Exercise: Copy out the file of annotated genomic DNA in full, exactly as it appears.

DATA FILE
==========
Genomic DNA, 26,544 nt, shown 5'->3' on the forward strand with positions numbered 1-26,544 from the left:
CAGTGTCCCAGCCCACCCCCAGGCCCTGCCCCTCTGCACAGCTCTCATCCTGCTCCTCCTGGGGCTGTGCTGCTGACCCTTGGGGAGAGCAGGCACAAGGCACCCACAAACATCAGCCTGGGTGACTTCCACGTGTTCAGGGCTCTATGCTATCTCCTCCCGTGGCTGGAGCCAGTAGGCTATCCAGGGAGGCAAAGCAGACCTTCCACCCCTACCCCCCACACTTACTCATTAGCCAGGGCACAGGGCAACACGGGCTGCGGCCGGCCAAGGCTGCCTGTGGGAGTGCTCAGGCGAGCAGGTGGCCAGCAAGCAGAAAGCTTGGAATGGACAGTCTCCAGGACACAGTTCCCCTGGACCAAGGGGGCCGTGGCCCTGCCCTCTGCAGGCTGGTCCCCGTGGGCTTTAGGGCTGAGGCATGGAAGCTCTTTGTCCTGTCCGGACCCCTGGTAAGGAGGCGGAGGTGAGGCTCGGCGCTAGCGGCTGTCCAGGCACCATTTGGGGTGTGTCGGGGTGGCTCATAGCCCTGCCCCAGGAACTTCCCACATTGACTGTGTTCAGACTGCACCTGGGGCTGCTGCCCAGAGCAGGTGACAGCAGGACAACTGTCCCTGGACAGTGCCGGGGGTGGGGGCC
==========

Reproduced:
Genomic DNA, 26,544 nt, shown 5'->3' on the forward strand with positions numbered 1-26,544 from the left:
CAGTGTCCCAGCCCACCCCCAGGCCCTGCCCCTCTGCACAGCTCTCATCCTGCTCCTCCTGGGGCTGTGCTGCTGACCCTTGGGGAGAGCAGGCACAAGGCACCCACAAACATCAGCCTGGGTGACTTCCACGTGTTCAGGGCTCTATGCTATCTCCTCCCGTGGCTGGAGCCAGTAGGCTATCCAGGGAGGCAAAGCAGACCTTCCACCCCTACCCCCCACACTTACTCATTAGCCAGGGCACAGGGCAACACGGGCTGCGGCCGGCCAAGGCTGCCTGTGGGAGTGCTCAGGCGAGCAGGTGGCCAGCAAGCAGAAAGCTTGGAATGGACAGTCTCCAGGACACAGTTCCCCTGGACCAAGGGGGCCGTGGCCCTGCCCTCTGCAGGCTGGTCCCCGTGGGCTTTAGGGCTGAGGCATGGAAGCTCTTTGTCCTGTCCGGACCCCTGGTAAGGAGGCGGAGGTGAGGCTCGGCGCTAGCGGCTGTCCAGGCACCATTTGGGGTGTGTCGGGGTGGCTCATAGCCCTGCCCCAGGAACTTCCCACATTGACTGTGTTCAGACTGCACCTGGGGCTGCTGCCCAGAGCAGGTGACAGCAGGACAACTGTCCCTGGACAGTGCCGGGGGTGGGGGCC